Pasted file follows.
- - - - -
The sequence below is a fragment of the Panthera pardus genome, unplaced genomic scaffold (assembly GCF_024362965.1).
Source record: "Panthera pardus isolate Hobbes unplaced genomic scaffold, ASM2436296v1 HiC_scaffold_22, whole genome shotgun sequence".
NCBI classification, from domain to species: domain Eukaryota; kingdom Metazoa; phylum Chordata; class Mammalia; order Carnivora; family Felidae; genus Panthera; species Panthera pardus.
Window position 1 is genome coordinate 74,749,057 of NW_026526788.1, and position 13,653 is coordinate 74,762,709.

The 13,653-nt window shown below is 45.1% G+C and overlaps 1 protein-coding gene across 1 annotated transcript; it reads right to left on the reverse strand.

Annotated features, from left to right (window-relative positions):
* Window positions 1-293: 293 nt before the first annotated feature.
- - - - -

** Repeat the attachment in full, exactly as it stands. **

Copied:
The sequence below is a fragment of the Panthera pardus genome, unplaced genomic scaffold (assembly GCF_024362965.1).
Source record: "Panthera pardus isolate Hobbes unplaced genomic scaffold, ASM2436296v1 HiC_scaffold_22, whole genome shotgun sequence".
NCBI classification, from domain to species: domain Eukaryota; kingdom Metazoa; phylum Chordata; class Mammalia; order Carnivora; family Felidae; genus Panthera; species Panthera pardus.
Window position 1 is genome coordinate 74,749,057 of NW_026526788.1, and position 13,653 is coordinate 74,762,709.

The 13,653-nt window shown below is 45.1% G+C and overlaps 1 protein-coding gene across 1 annotated transcript; it reads right to left on the reverse strand.

Annotated features, from left to right (window-relative positions):
* Window positions 1-293: 293 nt before the first annotated feature.